Quotas won't change as a result of the November OPEC meeting in Vienna. Rather, key members such as Saudi Arabia and its Arab neighbors in the Gulf will demur, maintaining a tight market through the northern hemisphere's winter, which is predicted to be comparable to last year's and precipitate oil price increases to about $23 a bbl by first quarter 1997 and over $25 a bbl by the second quarter.

The International Energy Agency forecasts that oil supply will outstrip demand by about 600,000 b/d during the winter months, based on a moderate winter and stocks staying at last year's level, about 3.504 billion bbl. If so, OPEC production levels should also remain at the same level, despite temptations to take the higher prices.

Enough oil for 43 years

There are enough proven oil reserves to meet world demand to the year 2040, enough proven gas reserves to last to the year 2062. So much for the doomsayers who are always predicting the end of hydrocarbons as we know them.

British Petroleum's Statistical Review of World Energy, by Peter Davies and his BP team of economists, says there are now more than a trillion bbl of oil in proven reserves around the world, and another 139.7 trillion cubic meters of known gas reserves.

Demand is growing, however, and growing rapidly, as each year an additional 84 million people are added to the earth's population - more than 65% in Latin America and Asia. But hydrocarbons are being discovered and brought into production exponentially, as technology improves the prospect of discovery, decreases dry holes, and reduces the cost of development and production. The future continues to be bright.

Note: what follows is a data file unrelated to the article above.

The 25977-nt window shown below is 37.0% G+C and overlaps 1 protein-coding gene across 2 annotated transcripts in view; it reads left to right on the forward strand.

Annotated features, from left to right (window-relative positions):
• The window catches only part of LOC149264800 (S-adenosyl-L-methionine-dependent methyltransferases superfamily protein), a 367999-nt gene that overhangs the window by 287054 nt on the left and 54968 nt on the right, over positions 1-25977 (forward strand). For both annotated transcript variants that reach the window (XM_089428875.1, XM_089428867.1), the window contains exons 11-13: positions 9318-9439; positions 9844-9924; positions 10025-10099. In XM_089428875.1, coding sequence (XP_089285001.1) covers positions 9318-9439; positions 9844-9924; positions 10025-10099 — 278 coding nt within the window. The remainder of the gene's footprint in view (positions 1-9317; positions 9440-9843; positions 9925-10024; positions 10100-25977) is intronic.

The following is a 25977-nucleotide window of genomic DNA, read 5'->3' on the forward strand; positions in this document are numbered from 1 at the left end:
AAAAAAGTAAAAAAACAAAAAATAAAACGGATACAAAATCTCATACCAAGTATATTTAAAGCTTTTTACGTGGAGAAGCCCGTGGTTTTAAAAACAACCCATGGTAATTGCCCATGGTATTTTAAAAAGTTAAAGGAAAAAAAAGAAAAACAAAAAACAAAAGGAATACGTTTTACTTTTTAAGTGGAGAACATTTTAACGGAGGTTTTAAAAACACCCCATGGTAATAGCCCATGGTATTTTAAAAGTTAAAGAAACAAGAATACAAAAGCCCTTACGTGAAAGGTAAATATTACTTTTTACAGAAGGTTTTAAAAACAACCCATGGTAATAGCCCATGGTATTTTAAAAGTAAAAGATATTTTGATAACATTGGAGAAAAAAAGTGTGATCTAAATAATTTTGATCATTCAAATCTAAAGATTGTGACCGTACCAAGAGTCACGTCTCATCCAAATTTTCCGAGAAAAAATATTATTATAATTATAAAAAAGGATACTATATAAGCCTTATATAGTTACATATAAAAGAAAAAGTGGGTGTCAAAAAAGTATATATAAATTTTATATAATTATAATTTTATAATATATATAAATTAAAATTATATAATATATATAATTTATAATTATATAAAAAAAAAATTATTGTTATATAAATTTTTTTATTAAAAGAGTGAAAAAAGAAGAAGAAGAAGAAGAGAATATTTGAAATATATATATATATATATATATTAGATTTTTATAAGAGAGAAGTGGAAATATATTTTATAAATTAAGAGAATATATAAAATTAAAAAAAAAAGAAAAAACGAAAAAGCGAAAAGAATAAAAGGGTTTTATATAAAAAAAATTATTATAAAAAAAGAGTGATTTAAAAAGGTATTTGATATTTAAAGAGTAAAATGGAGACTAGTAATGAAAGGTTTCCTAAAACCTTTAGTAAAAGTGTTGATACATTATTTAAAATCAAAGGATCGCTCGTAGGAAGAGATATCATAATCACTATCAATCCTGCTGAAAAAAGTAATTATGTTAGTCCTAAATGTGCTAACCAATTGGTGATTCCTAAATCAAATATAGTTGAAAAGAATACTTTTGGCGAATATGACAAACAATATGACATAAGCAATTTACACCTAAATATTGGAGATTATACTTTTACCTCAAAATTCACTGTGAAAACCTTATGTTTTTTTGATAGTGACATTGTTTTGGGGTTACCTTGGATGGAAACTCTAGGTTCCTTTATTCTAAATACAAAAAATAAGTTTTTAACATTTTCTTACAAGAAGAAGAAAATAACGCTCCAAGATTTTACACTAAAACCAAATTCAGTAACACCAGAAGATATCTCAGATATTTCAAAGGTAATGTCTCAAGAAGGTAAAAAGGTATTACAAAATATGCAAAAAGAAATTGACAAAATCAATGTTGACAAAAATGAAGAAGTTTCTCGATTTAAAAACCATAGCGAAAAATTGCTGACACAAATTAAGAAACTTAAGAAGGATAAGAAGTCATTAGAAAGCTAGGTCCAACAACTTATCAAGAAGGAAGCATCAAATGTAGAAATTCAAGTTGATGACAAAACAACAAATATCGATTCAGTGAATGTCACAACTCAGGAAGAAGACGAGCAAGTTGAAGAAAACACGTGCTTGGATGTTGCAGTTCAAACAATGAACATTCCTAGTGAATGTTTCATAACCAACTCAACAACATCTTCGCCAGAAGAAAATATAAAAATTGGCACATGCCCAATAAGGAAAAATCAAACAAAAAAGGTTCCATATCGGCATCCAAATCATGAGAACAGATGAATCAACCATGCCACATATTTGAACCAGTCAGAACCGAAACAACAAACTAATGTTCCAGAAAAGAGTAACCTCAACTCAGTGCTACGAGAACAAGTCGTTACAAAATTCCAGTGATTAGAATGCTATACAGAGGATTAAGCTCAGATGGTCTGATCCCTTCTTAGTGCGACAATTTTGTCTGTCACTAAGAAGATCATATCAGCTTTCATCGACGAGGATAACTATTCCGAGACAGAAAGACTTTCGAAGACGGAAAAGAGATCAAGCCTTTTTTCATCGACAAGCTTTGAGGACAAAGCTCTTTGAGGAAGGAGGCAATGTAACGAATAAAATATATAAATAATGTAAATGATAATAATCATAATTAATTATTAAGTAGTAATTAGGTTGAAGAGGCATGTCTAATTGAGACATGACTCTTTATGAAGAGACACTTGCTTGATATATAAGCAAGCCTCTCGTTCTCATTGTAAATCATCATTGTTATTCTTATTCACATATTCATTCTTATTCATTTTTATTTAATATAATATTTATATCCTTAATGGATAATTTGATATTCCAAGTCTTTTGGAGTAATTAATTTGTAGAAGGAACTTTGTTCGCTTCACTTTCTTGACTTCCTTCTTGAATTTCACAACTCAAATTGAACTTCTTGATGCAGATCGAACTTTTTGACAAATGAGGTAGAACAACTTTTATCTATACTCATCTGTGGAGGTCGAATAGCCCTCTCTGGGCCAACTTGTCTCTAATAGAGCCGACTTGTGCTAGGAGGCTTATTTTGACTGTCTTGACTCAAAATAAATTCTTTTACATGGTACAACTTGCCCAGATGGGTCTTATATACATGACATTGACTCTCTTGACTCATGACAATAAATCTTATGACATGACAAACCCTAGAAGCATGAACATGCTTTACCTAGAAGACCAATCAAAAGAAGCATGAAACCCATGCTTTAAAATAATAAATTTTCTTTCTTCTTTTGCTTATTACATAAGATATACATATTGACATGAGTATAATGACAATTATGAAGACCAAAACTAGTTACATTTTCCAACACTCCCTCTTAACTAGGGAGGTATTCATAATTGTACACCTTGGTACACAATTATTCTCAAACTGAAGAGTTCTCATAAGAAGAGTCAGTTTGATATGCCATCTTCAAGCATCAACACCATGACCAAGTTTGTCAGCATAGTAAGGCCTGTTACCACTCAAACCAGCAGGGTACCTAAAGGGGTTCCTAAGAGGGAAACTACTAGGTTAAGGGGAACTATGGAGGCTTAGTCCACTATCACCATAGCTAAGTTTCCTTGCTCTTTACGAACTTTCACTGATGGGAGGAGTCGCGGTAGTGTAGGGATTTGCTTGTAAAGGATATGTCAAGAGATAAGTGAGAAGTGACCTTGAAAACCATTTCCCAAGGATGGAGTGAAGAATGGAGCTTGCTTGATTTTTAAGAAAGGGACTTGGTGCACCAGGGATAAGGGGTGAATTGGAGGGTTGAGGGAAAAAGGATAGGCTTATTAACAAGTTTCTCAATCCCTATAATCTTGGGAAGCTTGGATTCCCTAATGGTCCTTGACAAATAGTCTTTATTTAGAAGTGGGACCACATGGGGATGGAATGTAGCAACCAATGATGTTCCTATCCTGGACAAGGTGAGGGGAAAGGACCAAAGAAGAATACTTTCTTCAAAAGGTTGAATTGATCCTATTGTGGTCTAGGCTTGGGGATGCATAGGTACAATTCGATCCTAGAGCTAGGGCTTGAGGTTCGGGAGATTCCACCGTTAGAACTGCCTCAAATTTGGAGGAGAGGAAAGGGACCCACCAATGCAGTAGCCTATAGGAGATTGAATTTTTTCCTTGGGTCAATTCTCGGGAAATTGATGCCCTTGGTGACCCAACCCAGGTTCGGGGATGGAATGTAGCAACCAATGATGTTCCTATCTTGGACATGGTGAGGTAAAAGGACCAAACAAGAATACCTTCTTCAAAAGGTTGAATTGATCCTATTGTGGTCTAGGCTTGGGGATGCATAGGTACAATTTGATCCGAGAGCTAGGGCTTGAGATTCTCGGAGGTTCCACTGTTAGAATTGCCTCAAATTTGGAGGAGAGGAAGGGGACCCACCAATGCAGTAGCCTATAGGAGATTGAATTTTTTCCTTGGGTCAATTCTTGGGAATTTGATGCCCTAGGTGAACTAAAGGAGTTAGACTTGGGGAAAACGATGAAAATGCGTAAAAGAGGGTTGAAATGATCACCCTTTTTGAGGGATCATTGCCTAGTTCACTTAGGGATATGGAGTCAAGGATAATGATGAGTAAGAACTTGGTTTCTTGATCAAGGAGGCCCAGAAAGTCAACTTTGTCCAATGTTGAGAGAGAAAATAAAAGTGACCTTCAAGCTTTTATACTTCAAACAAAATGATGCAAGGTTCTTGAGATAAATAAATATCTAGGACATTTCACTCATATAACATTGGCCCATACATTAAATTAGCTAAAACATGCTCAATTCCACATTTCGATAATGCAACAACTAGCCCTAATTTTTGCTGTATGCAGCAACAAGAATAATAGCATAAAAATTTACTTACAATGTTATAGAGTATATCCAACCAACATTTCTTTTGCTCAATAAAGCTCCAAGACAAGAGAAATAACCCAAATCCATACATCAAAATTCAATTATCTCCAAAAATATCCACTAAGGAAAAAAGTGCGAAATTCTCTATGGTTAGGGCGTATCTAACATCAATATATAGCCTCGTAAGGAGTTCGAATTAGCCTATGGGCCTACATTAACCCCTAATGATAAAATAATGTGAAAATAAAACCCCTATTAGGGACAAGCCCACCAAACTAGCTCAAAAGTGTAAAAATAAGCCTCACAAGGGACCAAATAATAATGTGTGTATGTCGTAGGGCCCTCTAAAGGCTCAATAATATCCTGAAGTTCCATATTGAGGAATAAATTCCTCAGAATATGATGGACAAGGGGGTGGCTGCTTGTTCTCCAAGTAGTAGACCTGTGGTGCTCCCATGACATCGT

Global rig activities in water depths greater than 1,000 ft doubled between 1993 and 1995 and will be expected to do so again in 1996. Presently only 130 drillships and semis can work at these depths, thus demand is about to exceed supply and newbuilds should be expected.


Petrobras has another discovery in Brazil's deepwater Campos Basin Marlim Sul region. It is the country's deepest discovery yet, at 1,709 meters. Estimated production is 5,000 b/d oil and 2 million cm/d gas.

Several fatalities occurred recently in the crash of a crew-change helicopter enroute between Campos, Brazil and their destination, a Petrobras platform in the Marlim Field, Campos Basin.

A strategic alliance has been formed by Pennzoil and Enterprise Oil to explore 102 Pennzoil-operated leases in the US Gulf of Mexico. Enterprise is investing $100 million or more in 59 of the leases through 1998.

A US$1 billion LNG plant is to be built by Trinidad's Atlantic LNG Co. at Point Fortin. The plant is scheduled to provide LNG to US and Spanish markets beginning with 3 million tons/yr in mid-1999.